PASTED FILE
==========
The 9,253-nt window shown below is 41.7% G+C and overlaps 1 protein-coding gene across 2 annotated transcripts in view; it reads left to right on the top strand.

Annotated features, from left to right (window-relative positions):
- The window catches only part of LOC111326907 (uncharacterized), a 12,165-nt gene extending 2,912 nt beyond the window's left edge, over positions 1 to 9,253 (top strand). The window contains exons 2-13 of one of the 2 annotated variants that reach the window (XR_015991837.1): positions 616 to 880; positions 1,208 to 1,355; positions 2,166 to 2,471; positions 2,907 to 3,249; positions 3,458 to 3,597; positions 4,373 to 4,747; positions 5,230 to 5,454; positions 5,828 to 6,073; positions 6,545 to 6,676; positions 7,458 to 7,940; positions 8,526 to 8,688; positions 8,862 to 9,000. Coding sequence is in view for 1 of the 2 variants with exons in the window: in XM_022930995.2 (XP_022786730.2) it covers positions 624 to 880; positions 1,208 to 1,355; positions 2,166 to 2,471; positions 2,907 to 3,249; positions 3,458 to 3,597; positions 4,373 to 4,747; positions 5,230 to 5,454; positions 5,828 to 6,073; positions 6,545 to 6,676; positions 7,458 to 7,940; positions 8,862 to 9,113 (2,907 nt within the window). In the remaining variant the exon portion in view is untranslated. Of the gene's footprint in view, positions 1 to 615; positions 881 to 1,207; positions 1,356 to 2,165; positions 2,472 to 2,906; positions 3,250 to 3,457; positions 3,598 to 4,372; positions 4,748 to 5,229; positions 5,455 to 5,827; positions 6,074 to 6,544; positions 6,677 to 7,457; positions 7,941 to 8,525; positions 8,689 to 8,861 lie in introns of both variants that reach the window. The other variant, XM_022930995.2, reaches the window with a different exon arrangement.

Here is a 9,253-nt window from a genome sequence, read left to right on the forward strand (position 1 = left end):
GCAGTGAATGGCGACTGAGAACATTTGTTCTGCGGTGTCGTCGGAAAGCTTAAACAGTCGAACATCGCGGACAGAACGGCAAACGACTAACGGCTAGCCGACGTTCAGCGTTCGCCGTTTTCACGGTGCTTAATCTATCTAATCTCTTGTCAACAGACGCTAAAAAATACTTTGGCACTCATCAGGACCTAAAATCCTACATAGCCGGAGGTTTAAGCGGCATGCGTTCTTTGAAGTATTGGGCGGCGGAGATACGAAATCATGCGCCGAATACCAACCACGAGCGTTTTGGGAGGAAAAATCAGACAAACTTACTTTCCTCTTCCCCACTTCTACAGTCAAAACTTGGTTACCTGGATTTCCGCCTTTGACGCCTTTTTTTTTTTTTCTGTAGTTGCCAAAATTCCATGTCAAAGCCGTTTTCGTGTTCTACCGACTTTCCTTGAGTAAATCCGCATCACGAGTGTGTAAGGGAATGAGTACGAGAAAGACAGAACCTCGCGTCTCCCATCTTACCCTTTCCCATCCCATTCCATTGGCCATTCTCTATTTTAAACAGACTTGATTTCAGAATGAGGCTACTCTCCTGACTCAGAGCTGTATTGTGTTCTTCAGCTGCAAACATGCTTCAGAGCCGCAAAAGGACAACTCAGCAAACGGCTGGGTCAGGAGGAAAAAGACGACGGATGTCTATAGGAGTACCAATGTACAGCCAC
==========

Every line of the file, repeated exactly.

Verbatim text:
The 9,253-nt window shown below is 41.7% G+C and overlaps 1 protein-coding gene across 2 annotated transcripts in view; it reads left to right on the top strand.

Annotated features, from left to right (window-relative positions):
- The window catches only part of LOC111326907 (uncharacterized), a 12,165-nt gene extending 2,912 nt beyond the window's left edge, over positions 1 to 9,253 (top strand). The window contains exons 2-13 of one of the 2 annotated variants that reach the window (XR_015991837.1): positions 616 to 880; positions 1,208 to 1,355; positions 2,166 to 2,471; positions 2,907 to 3,249; positions 3,458 to 3,597; positions 4,373 to 4,747; positions 5,230 to 5,454; positions 5,828 to 6,073; positions 6,545 to 6,676; positions 7,458 to 7,940; positions 8,526 to 8,688; positions 8,862 to 9,000. Coding sequence is in view for 1 of the 2 variants with exons in the window: in XM_022930995.2 (XP_022786730.2) it covers positions 624 to 880; positions 1,208 to 1,355; positions 2,166 to 2,471; positions 2,907 to 3,249; positions 3,458 to 3,597; positions 4,373 to 4,747; positions 5,230 to 5,454; positions 5,828 to 6,073; positions 6,545 to 6,676; positions 7,458 to 7,940; positions 8,862 to 9,113 (2,907 nt within the window). In the remaining variant the exon portion in view is untranslated. Of the gene's footprint in view, positions 1 to 615; positions 881 to 1,207; positions 1,356 to 2,165; positions 2,472 to 2,906; positions 3,250 to 3,457; positions 3,598 to 4,372; positions 4,748 to 5,229; positions 5,455 to 5,827; positions 6,074 to 6,544; positions 6,677 to 7,457; positions 7,941 to 8,525; positions 8,689 to 8,861 lie in introns of both variants that reach the window. The other variant, XM_022930995.2, reaches the window with a different exon arrangement.

Here is a 9,253-nt window from a genome sequence, read left to right on the forward strand (position 1 = left end):
GCAGTGAATGGCGACTGAGAACATTTGTTCTGCGGTGTCGTCGGAAAGCTTAAACAGTCGAACATCGCGGACAGAACGGCAAACGACTAACGGCTAGCCGACGTTCAGCGTTCGCCGTTTTCACGGTGCTTAATCTATCTAATCTCTTGTCAACAGACGCTAAAAAATACTTTGGCACTCATCAGGACCTAAAATCCTACATAGCCGGAGGTTTAAGCGGCATGCGTTCTTTGAAGTATTGGGCGGCGGAGATACGAAATCATGCGCCGAATACCAACCACGAGCGTTTTGGGAGGAAAAATCAGACAAACTTACTTTCCTCTTCCCCACTTCTACAGTCAAAACTTGGTTACCTGGATTTCCGCCTTTGACGCCTTTTTTTTTTTTTCTGTAGTTGCCAAAATTCCATGTCAAAGCCGTTTTCGTGTTCTACCGACTTTCCTTGAGTAAATCCGCATCACGAGTGTGTAAGGGAATGAGTACGAGAAAGACAGAACCTCGCGTCTCCCATCTTACCCTTTCCCATCCCATTCCATTGGCCATTCTCTATTTTAAACAGACTTGATTTCAGAATGAGGCTACTCTCCTGACTCAGAGCTGTATTGTGTTCTTCAGCTGCAAACATGCTTCAGAGCCGCAAAAGGACAACTCAGCAAACGGCTGGGTCAGGAGGAAAAAGACGACGGATGTCTATAGGAGTACCAATGTACAGCCAC